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    Well im not quite sure if its "mentality", but i think you have to get used to each. There are obviously different strategies concering both and some maybe used as beneficial and some may not. In singles i find the exchanges a bit slower and its a bit more tactical. If you played with a person playing singles for a while and you having no singles experience, dont be suprised :p lol
     
  10. setaa

    setaa Regular Member

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    absolutely yes.
    in single there is only 1 unknown. but in doubles there are 3!!! (i guess 2 if u're really close with your partner or something)
    single is so much more comfortable. i do what i gotta do. i know what i should do. any mistake from my side is mine. i can control the pace to what i like. it's like i have a full control of the game. but in doubles.. mehh..
     
  11. Jinryu

    Jinryu Regular Member

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    Actually... I rather feel that because singles is slower, there are less tactics. There are holes everywhere... there are a few principals of attack like making them run as hard as possible for the most awkward shots and such, sure... But i don't find singles that mentally engaging, I find it comes down more to pure technical skills.

    It's in doubles, where there are two opponents deffending the opposite court territory that there are few openings, and that's where you need tactics to make openings since it's relatively more difficult to break through.
     
  12. setaa

    setaa Regular Member

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    you're right but i dont agree with this
     
  13. Jinryu

    Jinryu Regular Member

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    Ah, my bad. I didn't mean to say it's not mentally engaging at all or anything... I just meant, I don't have to think as much, strategically speaking. Mental toughness is something else. Sorry for not being clear.
     
  14. setaa

    setaa Regular Member

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    ya :D it feels like dribbling in soccer against 5 other players. feels good :D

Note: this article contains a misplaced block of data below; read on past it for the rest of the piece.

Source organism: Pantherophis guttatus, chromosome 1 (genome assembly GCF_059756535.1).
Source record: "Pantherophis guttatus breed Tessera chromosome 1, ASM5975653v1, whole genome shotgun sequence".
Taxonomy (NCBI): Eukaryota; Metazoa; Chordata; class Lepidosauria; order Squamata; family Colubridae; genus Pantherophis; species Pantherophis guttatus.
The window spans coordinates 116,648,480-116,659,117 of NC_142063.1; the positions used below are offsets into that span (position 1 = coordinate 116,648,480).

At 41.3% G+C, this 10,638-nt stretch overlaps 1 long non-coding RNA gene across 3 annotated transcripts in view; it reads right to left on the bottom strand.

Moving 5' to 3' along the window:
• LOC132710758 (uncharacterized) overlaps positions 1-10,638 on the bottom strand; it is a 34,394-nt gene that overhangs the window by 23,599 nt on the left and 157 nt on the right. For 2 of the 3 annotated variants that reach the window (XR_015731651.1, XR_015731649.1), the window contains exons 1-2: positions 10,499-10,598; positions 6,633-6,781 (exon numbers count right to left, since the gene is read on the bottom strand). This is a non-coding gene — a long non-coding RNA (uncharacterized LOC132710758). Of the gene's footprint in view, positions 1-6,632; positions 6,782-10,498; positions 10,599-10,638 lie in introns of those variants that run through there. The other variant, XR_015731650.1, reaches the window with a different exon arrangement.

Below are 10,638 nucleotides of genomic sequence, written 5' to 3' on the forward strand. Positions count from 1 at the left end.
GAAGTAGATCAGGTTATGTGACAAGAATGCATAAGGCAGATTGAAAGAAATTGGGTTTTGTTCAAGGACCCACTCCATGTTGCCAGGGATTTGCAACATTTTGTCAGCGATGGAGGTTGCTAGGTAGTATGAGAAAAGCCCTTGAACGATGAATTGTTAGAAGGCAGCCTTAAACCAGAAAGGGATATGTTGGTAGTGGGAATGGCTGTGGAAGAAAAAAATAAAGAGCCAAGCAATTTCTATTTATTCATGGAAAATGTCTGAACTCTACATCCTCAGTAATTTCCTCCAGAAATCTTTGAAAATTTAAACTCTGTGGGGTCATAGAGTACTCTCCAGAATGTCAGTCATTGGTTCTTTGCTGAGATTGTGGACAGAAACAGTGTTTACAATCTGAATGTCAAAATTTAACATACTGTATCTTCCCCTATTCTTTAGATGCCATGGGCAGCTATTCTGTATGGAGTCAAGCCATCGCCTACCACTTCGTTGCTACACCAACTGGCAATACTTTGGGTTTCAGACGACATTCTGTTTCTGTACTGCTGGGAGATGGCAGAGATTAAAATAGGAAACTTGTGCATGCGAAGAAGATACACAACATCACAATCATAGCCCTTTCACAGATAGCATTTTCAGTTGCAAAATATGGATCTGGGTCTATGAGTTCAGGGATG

15. Southern

    Southern Regular Member

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    Yes & No

    In doubles you're playing on the opponents, trying to take their space away, fast and hard, pushing them back to give you the space to win the rally. You know you can commit 110% full attack if you have confidence in your partner to support you.

    In singles, you're moving your opponent where you need him/she to go so that the point is setup for you. BUT, singles is a funny game and people have funny styles. Knowing how to play fast doubles is always handy when you're up against a singles player who plays flat and later than conventional players. If you can pressure their natural style of playing, you will force the errors from them. It can also put conventional players off their style if you're always attacking them.

    It will always come down to how much you know about your opponent(s).
     
  16. Tweak

    Tweak Regular Member

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    I discussed the same thing about singles and doubles mentality with my coach. I use to play doubles, so when I made the sudden switch to singles, I found it hard not to smash every single high shot I received. Now, when I play doubles again, I still try to power through every rally and WIN the point instead of letting my opponent LOSE the point like I do in singles.
     
  17. Dandirom

    Dandirom Regular Member

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    Technique-wise, I don't think your play would change in doubles or singles but I would say that the strategy should change drastically. In singles, to tire out your opponent you drop then clear (I wonder if anyone here read the 'triangle offense') but in doubles one if the main goals is to keep shots down -- your aim in doubles is to force the other team to lift. You would also have to adjust in terms of communicating with a partner -- in singles you have to run after every shot but in doubles rotation is very important and each partner has to know his or her area at a specific time, it wouldn't do for both of you to go running after a shuttle and leaving the rest of the court unguarded. 'Muscle memory' is also something that I think would need adjusting -- many doubles players sometimes drop to either corner of the net by instinct but if you try that in singles it'll be called out.
     
  18. martin8768

    martin8768 New Member

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    i say yes, my main game is singles, i have lots of stamina(from football and tennis) and i use that to my advantage, i play a allround game, attacking agressively when my opponent is tired or off-guard and the rest of the time i let him make the mistakes most of the time but i also like jumping alot(trying to do less of that), that i think is a common singles mentality, and in doubles, i play 90% of my shots are aimed to the ground, to force the opponents to miss or lift the shuttle, then lots of jumping, rotation and fast rally's
     
  19. starx

    starx Regular Member

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    You not change of mentality, only change tactics
     
  20. brady6

    brady6 Regular Member

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    Meh, in doubles I allow myself to be lazier than singles, and smash more from the back, so not too much, but still a bit.